Hyper-V can be enabled in many ways including using the Windows 10 control panel, PowerShell (my favorite) or using the Deployment Imaging Servicing and Management tool (DISM). This documents walks through each option.
Note: Hyper-V is built into Windows as an optional feature — there is no Hyper-V download.
- Windows 10 Enterprise, Pro, or Education
- 64-bit Processor with Second Level Address Translation (SLAT).
- CPU support for VM Monitor Mode Extension (VT-c on Intel CPUs).
- Minimum of 4 GB memory.
The Hyper-V role cannot be installed on Windows 10 Home.
Upgrade from Windows 10 Home edition to Windows 10 Pro by opening up Settings > Update and Security > Activation.
For more information and troubleshooting, see Windows 10 Hyper-V System Requirements.
Enable Hyper-V using PowerShell
Open a PowerShell console as Administrator.
Run the following command:
Enable-WindowsOptionalFeature -Online -FeatureName Microsoft-Hyper-V -All
If the command couldn’t be found, make sure you’re running PowerShell as Administrator.
When the installation has completed, reboot.
Enable Hyper-V with CMD and DISM
The Deployment Image Servicing and Management tool (DISM) helps configure Windows and Windows images. Among its many applications, DISM can enable Windows features while the operating system is running.
To enable the Hyper-V role using DISM:
Open up a PowerShell or CMD session as Administrator.
Type the following command:
DISM /Online /Enable-Feature /All /FeatureName:Microsoft-Hyper-V
For more information about DISM, see the DISM Technical Reference.
Enable the Hyper-V role through Settings
Right click on the Windows button and select ‘Apps and Features’.
Select Programs and Features on the right under related settings.
Select Turn Windows Features on or off.
Select Hyper-V and click OK.
When the installation has completed you are prompted to restart your computer.
Create a Virtual Machine with Hyper-V
Create a virtual machine and install its operating system.
We’ve been building new tools for creating virtual machines so the instructions have changed significantly over the past three releases.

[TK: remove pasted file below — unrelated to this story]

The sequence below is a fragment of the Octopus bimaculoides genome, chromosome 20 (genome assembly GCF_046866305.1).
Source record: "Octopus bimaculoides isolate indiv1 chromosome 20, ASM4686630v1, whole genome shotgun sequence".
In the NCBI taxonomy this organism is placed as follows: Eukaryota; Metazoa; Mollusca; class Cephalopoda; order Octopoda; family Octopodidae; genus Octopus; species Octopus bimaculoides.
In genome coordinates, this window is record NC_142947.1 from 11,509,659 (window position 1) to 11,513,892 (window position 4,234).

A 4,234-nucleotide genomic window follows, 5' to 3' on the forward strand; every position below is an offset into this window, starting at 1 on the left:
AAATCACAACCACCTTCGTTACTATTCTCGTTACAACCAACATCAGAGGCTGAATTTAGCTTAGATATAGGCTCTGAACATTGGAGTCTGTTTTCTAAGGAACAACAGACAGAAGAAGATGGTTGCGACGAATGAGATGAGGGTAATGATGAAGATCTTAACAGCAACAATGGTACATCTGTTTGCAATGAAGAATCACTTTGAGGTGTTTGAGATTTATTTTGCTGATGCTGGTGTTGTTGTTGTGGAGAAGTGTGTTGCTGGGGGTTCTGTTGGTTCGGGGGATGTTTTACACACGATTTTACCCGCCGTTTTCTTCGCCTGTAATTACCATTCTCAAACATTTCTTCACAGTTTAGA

Pick your operating system for the right set of instructions:
- Windows 10 Fall Creators Update and later
- Windows 10 Creators Update
- Windows 10 Anniversary Update and earlier
Let’s get started.
Windows 10 Fall Creators Update
In Fall Creators Update, Quick Create expanded to include a virtual machine gallery that can be launched independently from Hyper-V Manager.
To create a new virtual machine in Fall Creators Update:
Open Hyper-V Quick Create from the start menu.
Select an operating system or choose your own by using a local installation source.
- If you want to use your own image to create the virtual machine, select Local Installation Source.
- Select Change Installation Source.
- Pick the .iso or .vhdx that you want to turn into a new virtual machine.
- If the image is a Linux image, deselect the Secure Boot option.
Select “Create Virtual Machine”
That’s it! Quick Create will take care of the rest.
Windows 10 Creators Update
Open Hyper-V Manager from the start menu.
In Hyper-V Manager, Find Quick Create in the right hand Actions menu.
Customize your virtual machine.
- (optional) Give the virtual machine a name.
- Select the installation media for the virtual machine. You can install from a .iso or .vhdx file. If you are installing Windows in the virtual machine, you can enable Windows Secure Boot. Otherwise leave it unselected.
- Set up network. If you have an existing virtual switch, you can select in the network dropdown. If you have no existing switch, you will see a button to set up an automatic network, which will automatically configure a virtual network.
Click Connect to start your virtual machine. Don’t worry about editing the settings, you can go back and change them any time.
You may be prompted to ‘Press any key to boot from CD or DVD’. Go ahead and do so. As far as it knows, you’re installing from a CD.
Congratulations, you have a new virtual machine. Now you’re ready to install the operating system.
Your virtual machine should look something like this:
Note: Unless you’re running a volume-licensed version of Windows, you need a separate license for Windows running inside a virtual machine. The virtual machine’s operating system is independent of the host operating system.